As already mentioned, the reproduction of the low-frequency range tends to require large diaphragms, while the reproduction of the high-frequency range tends to require small diaphragm surfaces. Normally, these conflicting requirements cannot be combined in one loudspeaker, so that a system with at least two transducers is required for broadband transmission of the audio frequency range.

Sound propagation: speed of sound, frequency, amplitude, wavelength

Mechanical vibrations from a sound source cause periodic compression and rarefaction of the air particles in the surrounding air. This pressure fluctuation propagates as a longitudinal wave. The air molecules move around a rest position. In the carrier medium, the pressure wave propagates at a characteristic, constant propagation speed (speed of sound). In air, the speed of sound is C = approx. 340 m/s.

The frequency of the sound wave indicates the number of oscillations per second. One oscillation means that the air molecule goes through the movement cycle once (resting position-maximum-minimum-resting position). The unit of frequency f is Hertz (Hz).

The amplitude A denotes the maximum value of the particle deflection.

Each frequency f has a wavelength λ, which is given by the following relationship between the speed of sound and frequency:

λ = C/f

The wavelength λ indicates the distance between two neighboring particles that have the same oscillation state (same deflection and same direction of movement)

Low frequencies have long wavelengths, high frequencies have short wavelengths.

Examples of wavelengths for airborne sound:

– 100 Hz: wavelength approx. 3.40 m
– 1000 Hz: wavelength approx. 34.0 cm
– 10000 Hz: wavelength approx. 3.40 cm

Amplitude A, wavelength λ

Almost all acoustic effects are frequency-dependent and therefore also wavelength-dependent. To understand the effects of sound radiation, it is helpful to think in terms of wavelength.

Interference, reflection, diffraction

From a point sound source that radiates undisturbed through objects or boundary surfaces in a free field, the sound wave propagates in a spherical shape. If this is not the case, the spherical propagation is disturbed by wavelength-dependent effects of interference, reflection and diffraction. The minimum dimensions of a real sound source alone allow these effects to occur.

Interference occurs when two sound waves of the same frequency overlap. In the case of a loudspeaker membrane, this is already given by the dimensions themselves. The sound is produced by many points on the diaphragm, which leads to interference, especially at an angle.

Principle representation of the path difference dS, of two sound sources imagined at the edges of the membrane.
If dS= (2n+1)*λ/2 the sound components cancel each other out, if dS= n*λ the components add up

Reflection occurs when a sound wave hits an obstacle that is large in relation to the wavelength and is reflected there according to the laws of reflection angle of incidence = angle of reflection. Reflection phenomena are divided into early reflections, reverberation and echo depending on the time of arrival at the ear after the direct sound. The human ear only perceives an echo as a separate delayed sound event from delay times of > 0.1 s. This requires a distance of the reflecting surface of more than 17 m (corresponding to a sound path of 34 m). Echo is not to be expected in normal-sized listening rooms.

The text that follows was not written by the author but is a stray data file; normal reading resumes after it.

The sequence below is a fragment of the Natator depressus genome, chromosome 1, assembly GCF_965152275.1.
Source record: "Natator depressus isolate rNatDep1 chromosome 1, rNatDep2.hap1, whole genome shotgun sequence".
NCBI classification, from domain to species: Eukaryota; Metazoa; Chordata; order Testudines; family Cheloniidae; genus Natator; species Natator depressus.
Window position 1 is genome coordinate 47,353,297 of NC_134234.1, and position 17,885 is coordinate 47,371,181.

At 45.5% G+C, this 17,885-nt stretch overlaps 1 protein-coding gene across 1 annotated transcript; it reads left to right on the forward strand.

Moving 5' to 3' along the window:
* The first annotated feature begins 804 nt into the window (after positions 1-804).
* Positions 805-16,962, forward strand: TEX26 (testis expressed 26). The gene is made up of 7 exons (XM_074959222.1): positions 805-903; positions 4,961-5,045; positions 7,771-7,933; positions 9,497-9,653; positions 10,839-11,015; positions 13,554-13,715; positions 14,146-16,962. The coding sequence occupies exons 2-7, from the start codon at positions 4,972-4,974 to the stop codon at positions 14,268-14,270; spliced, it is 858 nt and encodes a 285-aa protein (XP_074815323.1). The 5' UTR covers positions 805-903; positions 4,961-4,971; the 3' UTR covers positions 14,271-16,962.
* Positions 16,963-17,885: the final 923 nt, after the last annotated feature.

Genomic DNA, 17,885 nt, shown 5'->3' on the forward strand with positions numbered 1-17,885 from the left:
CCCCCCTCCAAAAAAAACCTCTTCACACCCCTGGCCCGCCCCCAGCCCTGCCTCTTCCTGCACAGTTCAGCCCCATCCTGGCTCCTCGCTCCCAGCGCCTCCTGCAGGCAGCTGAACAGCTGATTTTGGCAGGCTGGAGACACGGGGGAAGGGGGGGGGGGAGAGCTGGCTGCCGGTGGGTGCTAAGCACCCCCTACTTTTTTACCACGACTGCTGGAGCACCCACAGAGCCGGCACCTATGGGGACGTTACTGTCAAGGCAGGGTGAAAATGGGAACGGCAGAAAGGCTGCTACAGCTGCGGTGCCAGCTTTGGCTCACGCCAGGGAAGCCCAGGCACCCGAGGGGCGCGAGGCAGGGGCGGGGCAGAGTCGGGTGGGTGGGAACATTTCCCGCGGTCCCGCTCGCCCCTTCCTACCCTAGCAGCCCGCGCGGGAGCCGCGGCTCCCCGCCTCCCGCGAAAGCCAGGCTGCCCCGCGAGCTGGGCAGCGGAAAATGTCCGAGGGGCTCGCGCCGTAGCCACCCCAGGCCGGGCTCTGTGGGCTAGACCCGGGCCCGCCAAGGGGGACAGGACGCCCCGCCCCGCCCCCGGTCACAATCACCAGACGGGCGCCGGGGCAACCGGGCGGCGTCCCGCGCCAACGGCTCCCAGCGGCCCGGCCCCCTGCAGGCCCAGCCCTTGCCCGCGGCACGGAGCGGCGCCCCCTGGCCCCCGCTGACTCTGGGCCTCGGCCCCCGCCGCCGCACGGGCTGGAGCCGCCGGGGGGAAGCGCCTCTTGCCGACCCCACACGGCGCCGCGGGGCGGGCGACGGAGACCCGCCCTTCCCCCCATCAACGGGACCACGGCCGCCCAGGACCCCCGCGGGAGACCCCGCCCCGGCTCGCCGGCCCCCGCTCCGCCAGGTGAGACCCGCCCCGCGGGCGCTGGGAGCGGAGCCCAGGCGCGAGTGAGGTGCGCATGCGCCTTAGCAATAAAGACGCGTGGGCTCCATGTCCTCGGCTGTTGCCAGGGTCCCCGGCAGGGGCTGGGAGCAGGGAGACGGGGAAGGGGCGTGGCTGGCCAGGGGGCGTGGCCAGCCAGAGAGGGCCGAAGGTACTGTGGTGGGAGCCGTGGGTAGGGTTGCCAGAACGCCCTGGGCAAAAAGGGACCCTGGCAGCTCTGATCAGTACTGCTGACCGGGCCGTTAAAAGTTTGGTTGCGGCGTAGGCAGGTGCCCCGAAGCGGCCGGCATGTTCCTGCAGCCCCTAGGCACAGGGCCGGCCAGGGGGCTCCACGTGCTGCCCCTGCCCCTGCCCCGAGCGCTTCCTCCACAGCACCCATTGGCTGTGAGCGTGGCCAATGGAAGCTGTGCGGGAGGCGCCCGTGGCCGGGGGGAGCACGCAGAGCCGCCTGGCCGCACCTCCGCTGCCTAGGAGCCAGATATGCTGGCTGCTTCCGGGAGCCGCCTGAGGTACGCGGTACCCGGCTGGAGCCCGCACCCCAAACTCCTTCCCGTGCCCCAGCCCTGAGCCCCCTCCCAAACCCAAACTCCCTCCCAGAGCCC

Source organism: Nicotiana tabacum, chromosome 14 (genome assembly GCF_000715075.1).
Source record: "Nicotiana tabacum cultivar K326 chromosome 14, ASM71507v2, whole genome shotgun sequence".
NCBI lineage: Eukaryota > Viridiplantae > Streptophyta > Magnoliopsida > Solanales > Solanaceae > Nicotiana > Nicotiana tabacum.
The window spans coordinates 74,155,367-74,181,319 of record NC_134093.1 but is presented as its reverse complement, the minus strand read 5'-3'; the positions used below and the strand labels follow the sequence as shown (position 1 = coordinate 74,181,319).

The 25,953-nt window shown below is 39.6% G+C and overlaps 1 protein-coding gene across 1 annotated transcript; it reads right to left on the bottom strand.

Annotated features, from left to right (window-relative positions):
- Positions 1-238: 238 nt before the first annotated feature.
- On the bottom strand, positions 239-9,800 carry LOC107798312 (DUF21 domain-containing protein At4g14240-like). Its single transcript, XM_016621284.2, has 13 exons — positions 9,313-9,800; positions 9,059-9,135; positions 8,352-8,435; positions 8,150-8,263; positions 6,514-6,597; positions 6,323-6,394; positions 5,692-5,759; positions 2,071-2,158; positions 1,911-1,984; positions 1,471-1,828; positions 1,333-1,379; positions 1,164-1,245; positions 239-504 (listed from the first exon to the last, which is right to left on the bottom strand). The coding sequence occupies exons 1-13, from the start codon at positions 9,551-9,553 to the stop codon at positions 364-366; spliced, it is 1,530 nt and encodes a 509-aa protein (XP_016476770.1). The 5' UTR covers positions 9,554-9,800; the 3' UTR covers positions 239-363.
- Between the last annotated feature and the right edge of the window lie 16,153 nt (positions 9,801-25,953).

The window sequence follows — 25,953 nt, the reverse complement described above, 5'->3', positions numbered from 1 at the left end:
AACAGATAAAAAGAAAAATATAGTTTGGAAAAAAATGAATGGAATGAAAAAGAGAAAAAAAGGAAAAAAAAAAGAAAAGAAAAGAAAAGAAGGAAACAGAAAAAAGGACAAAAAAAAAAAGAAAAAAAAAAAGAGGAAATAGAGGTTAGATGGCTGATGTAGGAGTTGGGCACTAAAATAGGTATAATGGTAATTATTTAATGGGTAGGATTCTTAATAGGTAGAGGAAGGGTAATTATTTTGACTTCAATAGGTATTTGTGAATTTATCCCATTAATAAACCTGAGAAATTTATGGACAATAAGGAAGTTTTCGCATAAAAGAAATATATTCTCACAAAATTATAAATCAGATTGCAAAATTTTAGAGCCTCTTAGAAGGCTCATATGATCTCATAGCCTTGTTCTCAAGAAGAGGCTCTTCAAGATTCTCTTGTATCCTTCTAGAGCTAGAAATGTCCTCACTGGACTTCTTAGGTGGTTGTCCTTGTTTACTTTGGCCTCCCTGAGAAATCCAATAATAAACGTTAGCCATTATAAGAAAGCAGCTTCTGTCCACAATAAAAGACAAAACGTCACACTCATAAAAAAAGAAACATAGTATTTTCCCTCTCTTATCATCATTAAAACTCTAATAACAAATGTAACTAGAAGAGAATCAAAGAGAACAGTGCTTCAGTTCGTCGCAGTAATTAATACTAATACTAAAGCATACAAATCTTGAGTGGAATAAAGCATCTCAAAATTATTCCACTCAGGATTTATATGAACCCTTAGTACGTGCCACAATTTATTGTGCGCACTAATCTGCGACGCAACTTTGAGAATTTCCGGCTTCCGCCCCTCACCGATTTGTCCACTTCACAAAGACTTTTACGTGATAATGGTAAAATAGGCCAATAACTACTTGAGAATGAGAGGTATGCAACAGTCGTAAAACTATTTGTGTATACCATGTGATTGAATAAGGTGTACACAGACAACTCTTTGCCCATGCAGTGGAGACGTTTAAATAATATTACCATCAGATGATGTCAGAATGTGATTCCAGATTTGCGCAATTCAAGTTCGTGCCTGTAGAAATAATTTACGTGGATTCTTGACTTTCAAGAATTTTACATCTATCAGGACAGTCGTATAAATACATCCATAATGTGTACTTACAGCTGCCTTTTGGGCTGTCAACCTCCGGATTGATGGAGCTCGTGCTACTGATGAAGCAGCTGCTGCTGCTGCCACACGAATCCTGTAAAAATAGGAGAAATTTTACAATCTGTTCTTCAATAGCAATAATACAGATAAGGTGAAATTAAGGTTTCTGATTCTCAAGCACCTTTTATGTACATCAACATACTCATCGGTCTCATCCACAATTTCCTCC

In listening rooms, reflections from the room’s reflecting surfaces appear in the form of early reflections and reverberation that are not perceived separately from the direct sound component. They increase the volume perceived by the listener and create a spatial representation.

But reflection effects can also be found on small surfaces, e.g. the baffle of a loudspeaker cabinet. Higher frequencies (shorter wavelengths) are reflected at the front of the enclosure, resulting in hemispherical radiation. Low frequencies (long wavelengths) are emitted in a spherical shape (the sound is diffracted around the enclosure). (see also 2.3 Radiation behavior of loudspeakers)

Diffraction occurs when the sound wave, which propagates spherically from the source, encounters an obstacle. Diffraction effects (also known as diffraction) occur when the size of the obstacle is of the same order of magnitude as the wavelength. If the wavelength is significantly greater, the sound is diffracted around the relatively small obstacle with almost no effect on propagation. If the wavelength is significantly smaller than the obstacle, mainly reflection takes place and diffraction effects only occur at the edges of the obstacle. Wavelengths of audible sound are in the range from 1.7 cm (20 Khz) to 21 m (16 Hz). It is important to consider this order of magnitude if you want to clarify which sound components are diffracted around obstacles or reflected by them due to their wavelength.

Radiation behavior of loudspeaker boxes

The extent to which sound is radiated directionally depends on the size of the sound source, the baffle geometry or sound guide geometry and, to a large extent, the wavelength. If the sound source and/or the baffle is small compared to the wavelength, the sound wave is diffracted around the source and largely spherical radiation takes place for these frequencies. Higher frequencies are influenced by reflection, diffraction and interference effects in such a way that directional radiation occurs. This means that a loudspeaker box produces a more or less evenly decreasing sound pressure towards higher frequencies at an angle.

Sound pressure frequency responses of a 2-way speaker with 17 cm bass-midrange loudspeaker